Portugal ruling Social Democrats fall behind in popularity poll

Reuters News
Posted: Sep 13, 2012 6:22 AM
Portugal ruling Social Democrats fall behind in popularity poll

LISBON (Reuters) - Portugal's ruling center-right Social Democrats have fallen behind the opposition Socialists in a popularity opinion poll for the first time since last year's election as deep austerity undermine its support.

The poll, published in the daily Correio da Manha on Thursday, showed support for the Social Democrats had fallen to 33.3 percent in September from 35.0 percent in July.

Support for the center-left Socialists rose to 35.4 percent from 30.8 percent.

Prime Minister Pedro Passos Coelho's Social Democrats, who rule in a coalition with the smaller rightist CDS-PP, have suffered a fall in support since the government announced deeply unpopular tax hikes for 2011 and 2012 to meet budget goals set under a 78-billion-euro bailout.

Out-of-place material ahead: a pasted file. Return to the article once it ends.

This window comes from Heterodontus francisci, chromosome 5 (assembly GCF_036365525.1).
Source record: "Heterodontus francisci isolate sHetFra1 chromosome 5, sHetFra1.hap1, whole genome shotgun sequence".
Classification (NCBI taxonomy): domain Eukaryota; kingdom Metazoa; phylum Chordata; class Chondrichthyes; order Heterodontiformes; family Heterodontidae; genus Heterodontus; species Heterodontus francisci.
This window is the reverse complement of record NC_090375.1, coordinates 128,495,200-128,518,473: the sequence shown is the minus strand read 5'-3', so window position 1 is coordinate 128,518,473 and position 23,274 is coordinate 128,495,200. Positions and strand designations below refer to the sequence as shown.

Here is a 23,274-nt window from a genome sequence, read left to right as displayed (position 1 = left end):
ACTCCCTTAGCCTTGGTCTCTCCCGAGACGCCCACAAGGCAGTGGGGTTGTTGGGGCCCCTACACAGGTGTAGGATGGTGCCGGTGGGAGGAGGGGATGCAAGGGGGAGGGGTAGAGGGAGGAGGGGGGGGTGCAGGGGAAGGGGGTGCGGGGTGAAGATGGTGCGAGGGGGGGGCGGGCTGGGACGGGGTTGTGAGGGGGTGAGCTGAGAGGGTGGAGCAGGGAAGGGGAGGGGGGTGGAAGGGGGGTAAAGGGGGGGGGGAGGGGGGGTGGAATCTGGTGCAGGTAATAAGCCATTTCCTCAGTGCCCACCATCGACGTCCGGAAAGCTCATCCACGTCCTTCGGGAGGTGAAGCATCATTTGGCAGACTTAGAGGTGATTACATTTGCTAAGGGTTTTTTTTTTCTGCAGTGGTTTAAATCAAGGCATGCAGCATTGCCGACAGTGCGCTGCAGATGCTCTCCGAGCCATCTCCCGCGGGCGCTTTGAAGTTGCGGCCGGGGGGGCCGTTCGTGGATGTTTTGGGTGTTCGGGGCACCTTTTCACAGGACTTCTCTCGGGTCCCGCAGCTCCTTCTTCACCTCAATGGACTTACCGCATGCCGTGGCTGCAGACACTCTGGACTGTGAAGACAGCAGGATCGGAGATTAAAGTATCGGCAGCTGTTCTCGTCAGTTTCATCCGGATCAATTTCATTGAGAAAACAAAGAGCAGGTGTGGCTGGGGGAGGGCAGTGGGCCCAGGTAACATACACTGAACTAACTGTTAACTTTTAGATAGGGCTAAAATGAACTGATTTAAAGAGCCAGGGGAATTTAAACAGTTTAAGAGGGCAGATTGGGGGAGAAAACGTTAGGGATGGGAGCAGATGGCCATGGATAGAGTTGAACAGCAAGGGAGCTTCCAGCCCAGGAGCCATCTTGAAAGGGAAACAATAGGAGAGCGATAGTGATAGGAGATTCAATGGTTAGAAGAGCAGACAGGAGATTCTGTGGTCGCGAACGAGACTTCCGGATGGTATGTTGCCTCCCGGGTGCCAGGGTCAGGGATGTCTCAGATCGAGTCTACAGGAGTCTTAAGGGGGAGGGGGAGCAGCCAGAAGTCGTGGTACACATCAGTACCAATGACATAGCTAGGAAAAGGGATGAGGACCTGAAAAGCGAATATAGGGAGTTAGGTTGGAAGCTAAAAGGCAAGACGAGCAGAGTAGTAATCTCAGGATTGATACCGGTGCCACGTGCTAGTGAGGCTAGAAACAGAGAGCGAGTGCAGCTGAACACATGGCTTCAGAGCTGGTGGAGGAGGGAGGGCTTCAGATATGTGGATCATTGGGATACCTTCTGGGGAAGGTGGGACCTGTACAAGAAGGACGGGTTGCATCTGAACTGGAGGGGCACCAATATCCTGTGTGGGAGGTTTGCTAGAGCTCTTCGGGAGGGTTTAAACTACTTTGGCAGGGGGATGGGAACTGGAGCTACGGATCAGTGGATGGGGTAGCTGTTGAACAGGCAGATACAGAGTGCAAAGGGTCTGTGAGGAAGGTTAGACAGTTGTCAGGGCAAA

Support for the CDS-PP fell to 7.1 percent from 7.9 percent, the poll showed.

The survey of 600 people by Aximage pollsters took place between September 3 and 6, before the government last Friday announced new tax hikes for 2013 which have faced a barrage of criticism and are likely to undermine the government's popularity further.

The poll had a margin of error of 4 percentage points.

Criticism of the tax hikes came from unions as well as employers' organizations and grew louder this week after the country's lenders, European Union and IMF said they had agreed to ease the country's fiscal goals under the bailout.

Socialist leader Antonio Jose Seguro said after the tax hikes were announced that he would no longer support further austerity, which has pushed Portugal into its worst recession since the 1970s.

The ruling coalition has a firm majority in parliament after winning elections in June 2011, and general elections are not due for three years. But there will be regional elections in the Azores this year and a round of municipal elections in 2013.

(Reporting by Axel Bugge; editing by Jason Neely)